Soltani, Amir (Beicip-Franlab) | Decroux, Benoit (Beicip-Franlab) | Negre, Andres (Beicip-Franlab) | Le Maux, Thierry (Beicip-Franlab) | Djarir, Maâmar (Sonatrach) | Selmi, Farouk (Sonatrach) | Lantoine, Martin (Beicip-Franlab)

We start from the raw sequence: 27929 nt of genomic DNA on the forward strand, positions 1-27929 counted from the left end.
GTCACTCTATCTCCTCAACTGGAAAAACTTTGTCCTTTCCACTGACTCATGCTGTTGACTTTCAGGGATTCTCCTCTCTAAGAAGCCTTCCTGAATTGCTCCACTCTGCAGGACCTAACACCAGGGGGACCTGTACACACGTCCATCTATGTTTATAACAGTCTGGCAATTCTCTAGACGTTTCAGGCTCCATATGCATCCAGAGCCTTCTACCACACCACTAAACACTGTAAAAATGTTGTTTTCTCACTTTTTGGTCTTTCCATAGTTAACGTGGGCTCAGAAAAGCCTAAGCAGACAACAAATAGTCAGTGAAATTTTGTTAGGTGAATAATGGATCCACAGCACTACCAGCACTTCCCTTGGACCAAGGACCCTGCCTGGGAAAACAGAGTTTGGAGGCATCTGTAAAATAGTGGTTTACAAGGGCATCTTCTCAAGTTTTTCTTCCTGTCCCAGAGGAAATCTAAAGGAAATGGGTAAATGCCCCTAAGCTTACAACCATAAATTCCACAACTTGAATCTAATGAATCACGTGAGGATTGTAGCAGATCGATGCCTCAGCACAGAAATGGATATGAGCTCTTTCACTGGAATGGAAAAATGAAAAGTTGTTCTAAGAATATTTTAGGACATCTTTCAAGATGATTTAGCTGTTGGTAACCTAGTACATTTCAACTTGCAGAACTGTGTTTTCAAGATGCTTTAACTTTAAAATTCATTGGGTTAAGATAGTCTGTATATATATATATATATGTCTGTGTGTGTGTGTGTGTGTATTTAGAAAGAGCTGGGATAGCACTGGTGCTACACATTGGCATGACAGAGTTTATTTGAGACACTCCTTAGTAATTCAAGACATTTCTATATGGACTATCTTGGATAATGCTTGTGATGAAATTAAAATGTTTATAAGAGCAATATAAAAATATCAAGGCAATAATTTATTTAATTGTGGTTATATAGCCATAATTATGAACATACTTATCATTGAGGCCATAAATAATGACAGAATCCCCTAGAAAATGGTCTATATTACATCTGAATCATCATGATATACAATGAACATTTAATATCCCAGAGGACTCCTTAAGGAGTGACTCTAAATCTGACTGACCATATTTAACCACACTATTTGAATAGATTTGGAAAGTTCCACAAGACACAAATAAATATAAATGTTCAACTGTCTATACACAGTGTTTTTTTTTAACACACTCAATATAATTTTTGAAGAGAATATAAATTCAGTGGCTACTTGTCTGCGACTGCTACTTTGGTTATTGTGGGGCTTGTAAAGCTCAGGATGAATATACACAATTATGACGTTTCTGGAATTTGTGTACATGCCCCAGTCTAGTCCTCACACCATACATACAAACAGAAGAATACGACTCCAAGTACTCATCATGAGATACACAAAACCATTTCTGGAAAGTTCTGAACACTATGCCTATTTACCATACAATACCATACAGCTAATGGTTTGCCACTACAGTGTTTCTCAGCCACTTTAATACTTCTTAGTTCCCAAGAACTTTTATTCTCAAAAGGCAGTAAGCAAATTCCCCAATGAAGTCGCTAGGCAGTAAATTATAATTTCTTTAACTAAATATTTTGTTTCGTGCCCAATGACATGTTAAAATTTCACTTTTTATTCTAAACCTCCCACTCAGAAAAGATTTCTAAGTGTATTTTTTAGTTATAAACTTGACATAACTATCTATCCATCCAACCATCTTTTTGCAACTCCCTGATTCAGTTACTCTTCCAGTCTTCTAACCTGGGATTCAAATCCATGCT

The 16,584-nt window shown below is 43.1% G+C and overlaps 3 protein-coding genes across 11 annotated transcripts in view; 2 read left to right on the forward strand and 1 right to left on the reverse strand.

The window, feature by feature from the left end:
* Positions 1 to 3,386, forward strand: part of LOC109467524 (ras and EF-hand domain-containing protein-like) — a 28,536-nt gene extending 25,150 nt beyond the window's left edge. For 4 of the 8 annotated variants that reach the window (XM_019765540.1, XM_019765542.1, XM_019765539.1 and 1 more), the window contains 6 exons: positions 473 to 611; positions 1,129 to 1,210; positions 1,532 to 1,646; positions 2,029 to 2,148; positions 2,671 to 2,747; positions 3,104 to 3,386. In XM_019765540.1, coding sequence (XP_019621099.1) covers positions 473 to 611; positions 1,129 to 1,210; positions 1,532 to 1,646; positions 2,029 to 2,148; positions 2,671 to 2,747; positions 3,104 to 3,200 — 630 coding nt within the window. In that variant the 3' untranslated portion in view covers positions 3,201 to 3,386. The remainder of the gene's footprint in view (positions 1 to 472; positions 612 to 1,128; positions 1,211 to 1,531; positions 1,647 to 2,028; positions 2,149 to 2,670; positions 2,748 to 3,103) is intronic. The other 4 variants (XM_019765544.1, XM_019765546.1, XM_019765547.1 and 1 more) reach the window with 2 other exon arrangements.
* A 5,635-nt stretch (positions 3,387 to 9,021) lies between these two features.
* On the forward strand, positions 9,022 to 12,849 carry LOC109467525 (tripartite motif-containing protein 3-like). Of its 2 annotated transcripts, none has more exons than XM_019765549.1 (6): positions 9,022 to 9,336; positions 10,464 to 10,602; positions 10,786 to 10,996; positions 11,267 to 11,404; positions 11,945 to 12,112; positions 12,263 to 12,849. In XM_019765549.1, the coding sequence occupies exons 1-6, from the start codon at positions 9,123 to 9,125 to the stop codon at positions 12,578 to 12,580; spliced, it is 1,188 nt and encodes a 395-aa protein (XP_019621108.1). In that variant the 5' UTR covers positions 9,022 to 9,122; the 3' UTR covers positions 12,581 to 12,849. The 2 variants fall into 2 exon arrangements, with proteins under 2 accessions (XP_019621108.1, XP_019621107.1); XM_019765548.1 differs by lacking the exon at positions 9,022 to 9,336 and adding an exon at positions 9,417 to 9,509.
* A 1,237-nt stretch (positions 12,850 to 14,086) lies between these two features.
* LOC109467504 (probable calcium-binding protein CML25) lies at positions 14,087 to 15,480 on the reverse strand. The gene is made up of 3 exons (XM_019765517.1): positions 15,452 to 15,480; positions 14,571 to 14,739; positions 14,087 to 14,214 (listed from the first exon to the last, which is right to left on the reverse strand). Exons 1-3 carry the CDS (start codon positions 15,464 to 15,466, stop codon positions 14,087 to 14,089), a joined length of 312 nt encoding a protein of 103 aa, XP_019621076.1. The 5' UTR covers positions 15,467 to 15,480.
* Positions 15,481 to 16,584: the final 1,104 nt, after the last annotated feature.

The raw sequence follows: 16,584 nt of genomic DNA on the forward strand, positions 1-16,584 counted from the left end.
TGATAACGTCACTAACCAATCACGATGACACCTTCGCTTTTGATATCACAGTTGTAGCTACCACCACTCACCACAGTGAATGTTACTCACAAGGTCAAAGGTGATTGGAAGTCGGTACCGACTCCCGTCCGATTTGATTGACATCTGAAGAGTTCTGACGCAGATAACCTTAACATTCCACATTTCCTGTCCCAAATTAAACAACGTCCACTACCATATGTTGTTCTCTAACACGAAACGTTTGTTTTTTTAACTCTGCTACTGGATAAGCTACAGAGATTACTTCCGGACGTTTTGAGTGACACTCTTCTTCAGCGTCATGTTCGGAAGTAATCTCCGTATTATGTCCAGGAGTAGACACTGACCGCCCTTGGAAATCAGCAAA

Abstract EOR surfactants are usually formulated at the initial reservoir temperature. Is this a correct approach? Field data from three Single-Well Chemical Tracer pilots in North Africa are used to answer this question. The objectives are, first, to provide a realistic image of the temperature variations inside the water-flooded reservoir; second, to demonstrate the impact of such temperature variations on the surfactant performances; and last, to introduce a new methodology for estimating the target temperature window for surfactant formulations. During pre-SWCTT pilot tests, water injection, shut-in and back-production were performed. The bottom-hole temperature was monitored to evaluate the reservoir temperature changes (initially at 120°C) and to calibrate a thermal model. The thermal parameters were applied to the reservoir model to simulate 30 years of water injection (with its surface temperature varying between 20°C and 60°C) and to obtain a full picture of the temperature variations inside the reservoir. Multi-well surfactant injection was modelled assuming that the surfactant is only efficient within ±10°C around the design temperature. The impact of this assumption on the additional oil recovery was analyzed for several scenarios. The rock thermal transmissivity was found to be the key parameter for properly reproducing the observed data gathered in the North African pre-SWCTT tests. The measured temperature during the back-production phase demonstrated the accuracy of the thermal model parametrization. It proved that the heat exchange between the reservoir and the injected fluid is considerably less than what industry expects: the injected water temperature inside the reservoir remains far below the initial reservoir temperature even after 11 days of shut-in. When simulating various historical bottom-hole injection temperatures and pre-flush durations, the thermal model showed an average cooling radius of 275m, larger than the industry recommended well-spacing for the EOR 5-spot patterns. This was mainly due to the significant temperature difference between the historical injected water and the initial reservoir temperature. Several simulations were performed for 3 representative bottom-hole injection temperatures of 20°C, 40°C and 60°C, varying the surfactant design temperature range between the injection temperature and the initial reservoir temperature. The results showed that regardless of the injection temperature, the simulated additional oil recovery is highest when the design temperature range is close to the injection bottom-hole temperature. This is an important subject since in the EOR industry, the surfactants are usually formulated at the initial reservoir temperature and thus, the impact of the reservoir cooling on the surfactant efficiency is seldom considered. In a water flooded reservoir, the injected chemicals are unlikely to encounter the initial reservoir temperature. This results in a dramatic loss of surfactant performance especially when there is a considerable difference between the initial reservoir and the injected fluid temperatures.